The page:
The landscapes here are amazing! Exotic eco-lodges of Gombe Stream are waiting for you to come visit.
Mahale Mountains National Park
To the south of Kigoma lies one of the most beautiful parks in Tanzania - Mahale Mountains National Park with an area of 1613 km2.
As the name implies, the park stretches along the coastal mountain range called Mahale. Its peaks reach a height of 2462 meters. The rainforest spreads over the mountains like a gentle natural blanket, giving all its inhabitants shelter, shade and an abundance of food. Local chimpanzees live here like real royalty, just like hundreds of thousands of years ago. The thing is that the park is difficult to access because of the mountainous terrain, and chimpanzees have bred here in such numbers that no other Tanzanian park can boast.
It is all the more surprising that chimpanzees of Mahale Mountains get along with lions, also found in these areas. Hundreds of species of birds, porcupines and squirrels live in the park, and in the savannah part, in addition to lions, giraffes and zebras occur. However, visitors will not be able to get to savannah because the way would lie through the dense vegetation of the forest with no proper roads.
Local residents were relocated from Mahale Mountains in the last century. But now the region has almost returned to its primeval state.
The way to this park is unusual – you can get here only by boat. All movement around the coastal territory is possible only on foot.
Let’s get back to the city life!
Port City of Kigoma
It’s hard to call Kigoma - this large city on the shore of Tanganyika - remarkable in any way. However, it has some uniqueness to it that certainly deserves our attention.
To begin with, the city has a railway station, from where trains cross the country all through to Dar es Salaam, the capital by the Indian Ocean. Besides that, there is an airport.
You can walk around the city, although it is better to do this in the company of an accompanying guide. There are not so many tourists in the west of Tanzania, so a traveler may not be very comfortable on the streets of Kigoma.
If you are a fan of history and geography, it makes sense to drop by the small Livingston Museum and learn about those times when Africa was just in the beginning of being explored by Europeans. Here you can also pay respect to the statue of David Livingston, a brave traveler, missionary and humanist. There are almost no artifacts in the museum but taking a memorable photo at the meeting place of the famous African explorer with Henry Morton Stanley is an interesting challenge.
And finally, we recommend dropping into the port.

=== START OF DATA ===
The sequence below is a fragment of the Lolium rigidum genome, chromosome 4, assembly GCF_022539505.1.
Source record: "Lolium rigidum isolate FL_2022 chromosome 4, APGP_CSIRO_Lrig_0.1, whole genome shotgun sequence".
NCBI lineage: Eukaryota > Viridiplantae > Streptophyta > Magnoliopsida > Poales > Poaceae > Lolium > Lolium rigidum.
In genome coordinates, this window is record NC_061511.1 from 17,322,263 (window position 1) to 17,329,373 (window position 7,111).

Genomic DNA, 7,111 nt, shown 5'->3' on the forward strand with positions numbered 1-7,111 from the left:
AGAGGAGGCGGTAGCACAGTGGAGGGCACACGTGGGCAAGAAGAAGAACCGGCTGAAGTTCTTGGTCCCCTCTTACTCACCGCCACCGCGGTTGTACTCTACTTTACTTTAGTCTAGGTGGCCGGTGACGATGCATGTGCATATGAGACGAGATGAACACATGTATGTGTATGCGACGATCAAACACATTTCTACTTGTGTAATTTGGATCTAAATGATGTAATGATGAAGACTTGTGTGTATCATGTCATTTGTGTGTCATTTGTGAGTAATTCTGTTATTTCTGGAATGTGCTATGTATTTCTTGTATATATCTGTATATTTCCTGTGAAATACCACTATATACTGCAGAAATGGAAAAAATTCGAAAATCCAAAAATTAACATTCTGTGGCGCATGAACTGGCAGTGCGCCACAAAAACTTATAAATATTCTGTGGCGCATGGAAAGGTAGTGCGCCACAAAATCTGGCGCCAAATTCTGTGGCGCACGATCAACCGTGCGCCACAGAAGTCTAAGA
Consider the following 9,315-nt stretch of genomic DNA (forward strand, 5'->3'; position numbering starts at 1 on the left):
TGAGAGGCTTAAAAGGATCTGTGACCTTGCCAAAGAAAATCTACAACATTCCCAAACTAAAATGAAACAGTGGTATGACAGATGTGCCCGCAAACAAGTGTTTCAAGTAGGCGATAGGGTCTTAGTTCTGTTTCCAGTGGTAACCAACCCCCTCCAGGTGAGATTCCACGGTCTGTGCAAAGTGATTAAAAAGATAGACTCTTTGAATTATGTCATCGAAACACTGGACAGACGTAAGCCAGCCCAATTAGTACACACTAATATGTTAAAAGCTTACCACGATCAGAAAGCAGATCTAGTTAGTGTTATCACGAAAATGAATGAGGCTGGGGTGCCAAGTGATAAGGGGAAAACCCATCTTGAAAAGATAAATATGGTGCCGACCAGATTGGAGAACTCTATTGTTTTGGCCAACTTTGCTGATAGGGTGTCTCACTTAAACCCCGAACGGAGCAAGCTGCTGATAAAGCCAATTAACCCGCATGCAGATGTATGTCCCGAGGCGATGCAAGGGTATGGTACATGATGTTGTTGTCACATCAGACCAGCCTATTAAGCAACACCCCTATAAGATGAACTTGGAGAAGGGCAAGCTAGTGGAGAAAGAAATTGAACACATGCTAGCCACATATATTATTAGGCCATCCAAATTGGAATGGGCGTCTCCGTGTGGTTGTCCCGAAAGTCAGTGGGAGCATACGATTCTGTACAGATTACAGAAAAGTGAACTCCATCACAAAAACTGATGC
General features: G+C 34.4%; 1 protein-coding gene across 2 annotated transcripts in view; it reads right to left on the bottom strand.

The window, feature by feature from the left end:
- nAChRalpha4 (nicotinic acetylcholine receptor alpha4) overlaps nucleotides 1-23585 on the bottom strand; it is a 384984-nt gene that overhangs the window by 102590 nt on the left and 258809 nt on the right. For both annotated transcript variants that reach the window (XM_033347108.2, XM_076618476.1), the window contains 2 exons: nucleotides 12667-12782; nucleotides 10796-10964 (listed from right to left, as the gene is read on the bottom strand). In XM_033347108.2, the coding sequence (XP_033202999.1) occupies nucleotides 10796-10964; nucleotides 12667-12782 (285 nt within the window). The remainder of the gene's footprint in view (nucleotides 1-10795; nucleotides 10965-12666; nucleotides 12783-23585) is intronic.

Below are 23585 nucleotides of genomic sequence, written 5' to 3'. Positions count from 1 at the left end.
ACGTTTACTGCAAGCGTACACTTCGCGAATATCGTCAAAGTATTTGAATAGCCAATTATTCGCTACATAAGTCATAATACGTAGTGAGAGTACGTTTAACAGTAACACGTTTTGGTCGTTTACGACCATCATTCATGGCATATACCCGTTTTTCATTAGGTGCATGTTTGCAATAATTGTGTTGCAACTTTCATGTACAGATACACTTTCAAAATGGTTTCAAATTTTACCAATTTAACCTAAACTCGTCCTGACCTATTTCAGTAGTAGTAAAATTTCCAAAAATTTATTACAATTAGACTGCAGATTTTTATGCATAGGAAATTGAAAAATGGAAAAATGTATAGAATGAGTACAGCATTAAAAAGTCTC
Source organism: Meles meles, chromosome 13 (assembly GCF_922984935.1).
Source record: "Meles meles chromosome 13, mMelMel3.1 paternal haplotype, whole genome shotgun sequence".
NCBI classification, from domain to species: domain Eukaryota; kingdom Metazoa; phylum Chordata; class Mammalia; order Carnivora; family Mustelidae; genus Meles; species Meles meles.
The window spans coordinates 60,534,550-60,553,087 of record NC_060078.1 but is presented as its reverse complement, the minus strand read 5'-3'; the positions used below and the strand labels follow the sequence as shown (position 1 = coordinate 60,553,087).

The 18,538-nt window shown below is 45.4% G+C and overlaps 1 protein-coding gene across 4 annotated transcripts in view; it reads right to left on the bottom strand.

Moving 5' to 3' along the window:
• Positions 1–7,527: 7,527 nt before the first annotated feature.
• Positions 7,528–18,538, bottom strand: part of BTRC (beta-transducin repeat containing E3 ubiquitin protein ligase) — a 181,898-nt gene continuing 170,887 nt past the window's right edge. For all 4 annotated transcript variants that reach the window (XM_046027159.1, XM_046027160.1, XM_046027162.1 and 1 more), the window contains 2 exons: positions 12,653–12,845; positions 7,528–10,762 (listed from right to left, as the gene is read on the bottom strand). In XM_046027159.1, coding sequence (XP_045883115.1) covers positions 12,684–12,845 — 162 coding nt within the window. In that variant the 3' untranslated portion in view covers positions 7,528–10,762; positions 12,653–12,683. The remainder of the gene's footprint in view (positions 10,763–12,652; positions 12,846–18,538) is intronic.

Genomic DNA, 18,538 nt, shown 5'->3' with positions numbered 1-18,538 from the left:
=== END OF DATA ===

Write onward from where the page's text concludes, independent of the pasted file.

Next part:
The legendary ship "Liemba" (MV Liemba)
Short military life under the name "Count von Götzen"
In the port of Kigoma, you can see a large ship, very old in appearance, if you look closely. Its long white hull, rectangular openings of the lower deck with handrails and now unusually protruding pipes suggest that we are facing a historic steamship. So it is - this venerable old sport is over a hundred years old.
The German cargo-passenger steamer Graf von Goetzen was launched in 1915. The First World War was raging, the current mainland of Tanzania was owned by Germany, and Germany needed military power on the waters of Lake Tanganyika to resist the combined forces of the Entente. Belgium, which ruled neighboring Congo, was a more immediate opponent.
So quite unexpectedly, the smooth surface of the ancient African lake was disturbed by a warship with real artillery pieces. Shots rang out, and drama escalated as the warring sides were sending their soldiers to the bottom.
In a year and a half, the Germans had to retreat. A strategic decision was made to temporarily sink the Graf von Goetzen near the mouth of the Malagarasi River in order to return later and raise it from the bottom. German troopers lubricated the steamer's mechanisms with a thick layer of oil and sent it to the bottom. But they did not return to Tanganyika because the war was lost.
In a couple of years, the Belgians raised the ship up, but another two years later there was a storm that took the poor Graf von Goetzen to the bottom again.
Long peaceful service under the name "Liemba"
When the entire mainland territory of the present-day Tanzania was taken over by the British and took the name of the lake, the steamer was raised, restored and refitted for civilian needs. In 1927 the former German warship became known as the "Liemba" (MV Liemba), and its mission was proclaimed to be the peaceful transportation of goods and passengers.
As the years passed, things changed in Tanzania, and even more so in the big world. But on Lake Tanganyika, something remained unchanged for almost a century - the passenger ship MV Liemba continued to ply between Kigoma and other ports. And this story has not ended - experts say that the ship's skin is in good condition and will last for several more years.
We hope that MV Liemba will soon celebrate another centennial anniversary, already as an exclusively peaceful steamship.
If not take a cruise, then at least take a photo of the legendary ship in the port of Kigoma is a very special thing to do for an inquisitive traveler.
Tanganyika - the great African lake, waiting for a visit
You might have noticed that in Africa, time seems to flow slowly, and events stretch out for years and even millions of years. And only the brevity of human life can rush us to the continent that is our home.
If you decide not to delay your trip to the beautiful Tanzania, do not forget to visit Lake Tanganyika. It will always have something to surprise and impress you with.
The western region of Tanzania has great potential for development of ecotourism, and we are sure that it will very soon rise in popularity. But you can already become one of those few to explore this amazing lake with its secrets and all the best that it has.